New York (CNN Business) – By now you probably know that everything is getting more expensive, from furniture to used cars to meat. Consumer prices have risen steadily since January as the economy recovers and Americans again spend money on a daily basis.
Also driving up prices: The ongoing pandemic has affected supply chains, limiting supplies, even as demand for goods skyrockets.
Overall, consumer prices rose 5% last month from May last year – the largest increase since the summer of 2008 and more than the forecast increase of 4.7%.
Here’s what you need to know about how prices are changing.
Thinking of buying a new sofa? Maybe some new bedding? Be prepared to pay more than usual.
Prices for furniture and home operations, which include categories such as household services and furniture and bedding, rose 1.3% last month. From a distance the change does not seem very large, but it marks the largest monthly increase since January 1976.
Last spring, when the pandemic brought economic chaos, sawmills closed in anticipation of a housing decline. That depression never came. Now, timber prices are skyrocketing as the supply of timber has tried unsuccessfully to keep up with demand.
For the second month in a row, used car and truck prices rose. Last month, they rose 7.3%, representing about a third of the overall price increase in May. In April, used car and truck prices rose 10%, the largest monthly price increase since used car data was first tracked in 1953.
New cars also became more expensive, rising 1.6% in May. That’s the biggest increase in a month since October 2009.
Working at home, coupled with job losses last year, caused car sales to plummet. In response, many dealerships closed. While demand for cars has returned, supply has not. Automotive plants around the world have been forced to shut down or limit production following a recent shortage of computer chips. Now car dealers have fewer cars on their lots. Strong demand and limited supply continue to drive prices up.
Americans have been stuck at home for more than a year. But with COVID-19 restrictions easing and vaccination rates soaring, travel is making a comeback and people are eager to get going.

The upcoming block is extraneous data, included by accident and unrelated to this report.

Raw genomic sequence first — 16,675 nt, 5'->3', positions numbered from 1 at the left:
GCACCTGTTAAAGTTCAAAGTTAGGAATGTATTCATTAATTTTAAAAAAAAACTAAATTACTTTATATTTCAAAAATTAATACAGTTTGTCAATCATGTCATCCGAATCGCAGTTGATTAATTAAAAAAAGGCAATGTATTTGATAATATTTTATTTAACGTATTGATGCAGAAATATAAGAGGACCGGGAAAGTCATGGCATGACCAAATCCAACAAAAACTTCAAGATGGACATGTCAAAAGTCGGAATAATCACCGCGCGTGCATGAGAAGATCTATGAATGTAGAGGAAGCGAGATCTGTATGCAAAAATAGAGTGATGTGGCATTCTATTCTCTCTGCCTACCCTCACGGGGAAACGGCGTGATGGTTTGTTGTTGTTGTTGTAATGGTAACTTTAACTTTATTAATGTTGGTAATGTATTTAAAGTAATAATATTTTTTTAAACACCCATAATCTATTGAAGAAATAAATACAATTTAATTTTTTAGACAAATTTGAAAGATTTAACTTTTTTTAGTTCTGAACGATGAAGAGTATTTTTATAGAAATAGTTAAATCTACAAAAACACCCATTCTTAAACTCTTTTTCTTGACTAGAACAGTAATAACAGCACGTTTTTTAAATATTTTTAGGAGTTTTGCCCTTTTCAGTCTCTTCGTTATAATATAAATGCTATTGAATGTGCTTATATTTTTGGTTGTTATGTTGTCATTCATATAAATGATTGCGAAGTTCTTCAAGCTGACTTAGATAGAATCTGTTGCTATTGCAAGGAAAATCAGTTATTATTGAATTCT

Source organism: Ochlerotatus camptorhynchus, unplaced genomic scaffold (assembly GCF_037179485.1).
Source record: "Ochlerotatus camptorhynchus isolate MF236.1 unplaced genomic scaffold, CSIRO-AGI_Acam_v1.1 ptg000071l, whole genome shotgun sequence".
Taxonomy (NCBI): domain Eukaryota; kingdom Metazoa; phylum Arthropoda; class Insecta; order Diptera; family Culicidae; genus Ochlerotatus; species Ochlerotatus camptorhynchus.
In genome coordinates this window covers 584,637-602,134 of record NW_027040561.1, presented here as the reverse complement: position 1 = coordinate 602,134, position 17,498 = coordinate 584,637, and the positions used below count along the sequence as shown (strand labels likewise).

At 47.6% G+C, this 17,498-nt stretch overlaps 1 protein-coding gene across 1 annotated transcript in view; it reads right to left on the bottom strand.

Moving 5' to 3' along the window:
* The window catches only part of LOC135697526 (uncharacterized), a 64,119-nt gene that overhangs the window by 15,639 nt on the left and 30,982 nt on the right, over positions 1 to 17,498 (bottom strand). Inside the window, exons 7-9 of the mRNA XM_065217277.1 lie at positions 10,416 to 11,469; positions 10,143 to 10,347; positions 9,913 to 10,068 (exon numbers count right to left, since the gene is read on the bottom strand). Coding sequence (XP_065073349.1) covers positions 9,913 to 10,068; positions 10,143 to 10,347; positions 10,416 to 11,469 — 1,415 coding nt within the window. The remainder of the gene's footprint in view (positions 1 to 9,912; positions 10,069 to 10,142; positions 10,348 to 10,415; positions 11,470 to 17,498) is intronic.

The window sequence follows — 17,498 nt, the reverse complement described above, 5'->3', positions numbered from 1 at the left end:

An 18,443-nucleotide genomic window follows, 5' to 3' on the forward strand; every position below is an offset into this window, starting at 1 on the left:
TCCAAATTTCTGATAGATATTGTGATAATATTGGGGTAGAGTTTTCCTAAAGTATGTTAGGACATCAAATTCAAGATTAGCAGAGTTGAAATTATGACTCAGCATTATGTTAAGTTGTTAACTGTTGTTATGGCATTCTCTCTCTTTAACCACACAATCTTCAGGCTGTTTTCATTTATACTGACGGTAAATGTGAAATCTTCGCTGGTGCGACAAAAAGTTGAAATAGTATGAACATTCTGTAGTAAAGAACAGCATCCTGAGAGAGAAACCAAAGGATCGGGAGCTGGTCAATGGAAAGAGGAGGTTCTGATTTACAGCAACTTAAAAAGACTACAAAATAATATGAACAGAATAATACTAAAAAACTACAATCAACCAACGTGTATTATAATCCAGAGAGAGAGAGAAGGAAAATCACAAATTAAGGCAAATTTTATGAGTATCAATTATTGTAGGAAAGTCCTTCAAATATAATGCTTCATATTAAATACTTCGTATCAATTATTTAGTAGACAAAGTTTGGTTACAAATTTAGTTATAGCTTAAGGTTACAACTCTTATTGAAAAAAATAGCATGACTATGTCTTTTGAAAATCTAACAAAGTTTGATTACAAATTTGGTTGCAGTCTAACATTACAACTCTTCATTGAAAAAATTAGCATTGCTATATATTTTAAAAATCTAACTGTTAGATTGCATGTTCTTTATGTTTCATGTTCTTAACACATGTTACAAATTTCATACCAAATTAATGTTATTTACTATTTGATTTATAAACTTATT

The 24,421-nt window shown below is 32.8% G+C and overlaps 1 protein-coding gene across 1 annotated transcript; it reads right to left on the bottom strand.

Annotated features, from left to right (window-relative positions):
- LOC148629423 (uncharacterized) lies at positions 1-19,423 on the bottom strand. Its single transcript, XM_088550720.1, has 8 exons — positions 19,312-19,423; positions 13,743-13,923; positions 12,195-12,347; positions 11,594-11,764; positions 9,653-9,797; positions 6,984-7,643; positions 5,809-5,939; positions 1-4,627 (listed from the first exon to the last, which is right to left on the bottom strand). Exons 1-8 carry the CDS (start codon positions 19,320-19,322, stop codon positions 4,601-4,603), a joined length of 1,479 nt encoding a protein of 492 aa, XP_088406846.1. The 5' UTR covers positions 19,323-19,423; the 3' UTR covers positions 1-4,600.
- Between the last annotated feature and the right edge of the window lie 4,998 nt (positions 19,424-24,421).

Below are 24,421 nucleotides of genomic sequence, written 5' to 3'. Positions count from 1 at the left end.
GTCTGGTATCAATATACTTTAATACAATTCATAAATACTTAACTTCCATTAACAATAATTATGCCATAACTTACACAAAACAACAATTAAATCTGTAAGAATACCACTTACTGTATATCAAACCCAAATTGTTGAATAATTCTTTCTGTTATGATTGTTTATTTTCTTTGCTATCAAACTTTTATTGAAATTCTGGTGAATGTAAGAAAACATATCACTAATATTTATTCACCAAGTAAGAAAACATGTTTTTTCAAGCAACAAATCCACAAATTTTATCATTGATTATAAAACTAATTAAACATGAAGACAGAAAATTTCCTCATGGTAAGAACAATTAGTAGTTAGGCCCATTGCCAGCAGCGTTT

Airline fare prices continued to rise, rising 7% last month. Other forms of travel transportation continued to increase. Car and truck rentals are 12.1% more expensive, and other intercity transports now cost 2% more.
Once you arrive at your destination, things are not so bad. Prices for intra-community transport decreased 0.4% last month.
If you plan to buy beef cuts or steaks to cook at your 4th of July party this year, you may want to reconsider. The price of each rose 6.4% and 4.3%, respectively, last month. Alternatively, you can try the sausages, which are 1.9% cheaper than in April, or the ham, which is 2.7% cheaper. Overall, prices for meat, poultry, fish and eggs increased 1.3% last month.
Fortunately, pickle prices fell 2.1%, non-alcoholic beverage prices fell 0.5%, and fruit and vegetable prices generally didn’t change, so you can at least stock up on side dishes and drinks for your Christmas celebrations.
Notoriously volatile, food prices continue to go up in general. The cost of food increased 0.4% in May. That is the same increase as in April.
Although prices are going up, there is good news, especially if you need a doctor.
The health care index, which includes items such as drugs, medical equipment and health services, increased 0.9% in the last 12 months. Yes, it is a larger increase than last year, but it is the smallest increase since March 1941.